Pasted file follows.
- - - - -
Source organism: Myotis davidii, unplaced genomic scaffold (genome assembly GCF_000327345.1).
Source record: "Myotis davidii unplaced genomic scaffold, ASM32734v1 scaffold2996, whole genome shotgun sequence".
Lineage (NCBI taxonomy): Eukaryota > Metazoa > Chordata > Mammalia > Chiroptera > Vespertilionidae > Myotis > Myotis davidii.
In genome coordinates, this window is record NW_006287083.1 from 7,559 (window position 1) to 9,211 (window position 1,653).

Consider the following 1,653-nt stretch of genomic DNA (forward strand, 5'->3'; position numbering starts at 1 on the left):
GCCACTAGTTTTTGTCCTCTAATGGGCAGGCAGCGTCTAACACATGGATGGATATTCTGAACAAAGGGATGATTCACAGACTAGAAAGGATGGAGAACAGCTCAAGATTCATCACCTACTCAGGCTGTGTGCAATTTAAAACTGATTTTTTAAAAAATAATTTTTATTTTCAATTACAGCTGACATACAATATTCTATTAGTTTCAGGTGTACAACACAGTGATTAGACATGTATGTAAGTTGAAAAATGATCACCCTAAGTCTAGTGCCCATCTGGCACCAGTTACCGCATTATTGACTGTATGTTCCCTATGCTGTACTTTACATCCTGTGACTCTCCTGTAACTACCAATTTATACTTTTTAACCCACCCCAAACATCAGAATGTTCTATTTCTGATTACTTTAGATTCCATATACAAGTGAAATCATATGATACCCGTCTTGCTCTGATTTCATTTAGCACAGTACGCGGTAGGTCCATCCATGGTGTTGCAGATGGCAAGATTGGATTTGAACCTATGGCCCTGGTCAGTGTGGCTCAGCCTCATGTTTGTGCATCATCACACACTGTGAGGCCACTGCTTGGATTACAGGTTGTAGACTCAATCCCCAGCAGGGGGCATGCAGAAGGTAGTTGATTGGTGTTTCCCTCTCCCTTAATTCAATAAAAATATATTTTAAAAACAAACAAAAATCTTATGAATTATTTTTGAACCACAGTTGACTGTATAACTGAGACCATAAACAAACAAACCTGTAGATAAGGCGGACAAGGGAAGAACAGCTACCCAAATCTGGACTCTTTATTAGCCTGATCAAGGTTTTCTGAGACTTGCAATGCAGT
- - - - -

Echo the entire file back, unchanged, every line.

Source organism: Myotis davidii, unplaced genomic scaffold (genome assembly GCF_000327345.1).
Source record: "Myotis davidii unplaced genomic scaffold, ASM32734v1 scaffold2996, whole genome shotgun sequence".
Lineage (NCBI taxonomy): Eukaryota > Metazoa > Chordata > Mammalia > Chiroptera > Vespertilionidae > Myotis > Myotis davidii.
In genome coordinates, this window is record NW_006287083.1 from 7,559 (window position 1) to 9,211 (window position 1,653).

Consider the following 1,653-nt stretch of genomic DNA (forward strand, 5'->3'; position numbering starts at 1 on the left):
GCCACTAGTTTTTGTCCTCTAATGGGCAGGCAGCGTCTAACACATGGATGGATATTCTGAACAAAGGGATGATTCACAGACTAGAAAGGATGGAGAACAGCTCAAGATTCATCACCTACTCAGGCTGTGTGCAATTTAAAACTGATTTTTTAAAAAATAATTTTTATTTTCAATTACAGCTGACATACAATATTCTATTAGTTTCAGGTGTACAACACAGTGATTAGACATGTATGTAAGTTGAAAAATGATCACCCTAAGTCTAGTGCCCATCTGGCACCAGTTACCGCATTATTGACTGTATGTTCCCTATGCTGTACTTTACATCCTGTGACTCTCCTGTAACTACCAATTTATACTTTTTAACCCACCCCAAACATCAGAATGTTCTATTTCTGATTACTTTAGATTCCATATACAAGTGAAATCATATGATACCCGTCTTGCTCTGATTTCATTTAGCACAGTACGCGGTAGGTCCATCCATGGTGTTGCAGATGGCAAGATTGGATTTGAACCTATGGCCCTGGTCAGTGTGGCTCAGCCTCATGTTTGTGCATCATCACACACTGTGAGGCCACTGCTTGGATTACAGGTTGTAGACTCAATCCCCAGCAGGGGGCATGCAGAAGGTAGTTGATTGGTGTTTCCCTCTCCCTTAATTCAATAAAAATATATTTTAAAAACAAACAAAAATCTTATGAATTATTTTTGAACCACAGTTGACTGTATAACTGAGACCATAAACAAACAAACCTGTAGATAAGGCGGACAAGGGAAGAACAGCTACCCAAATCTGGACTCTTTATTAGCCTGATCAAGGTTTTCTGAGACTTGCAATGCAGT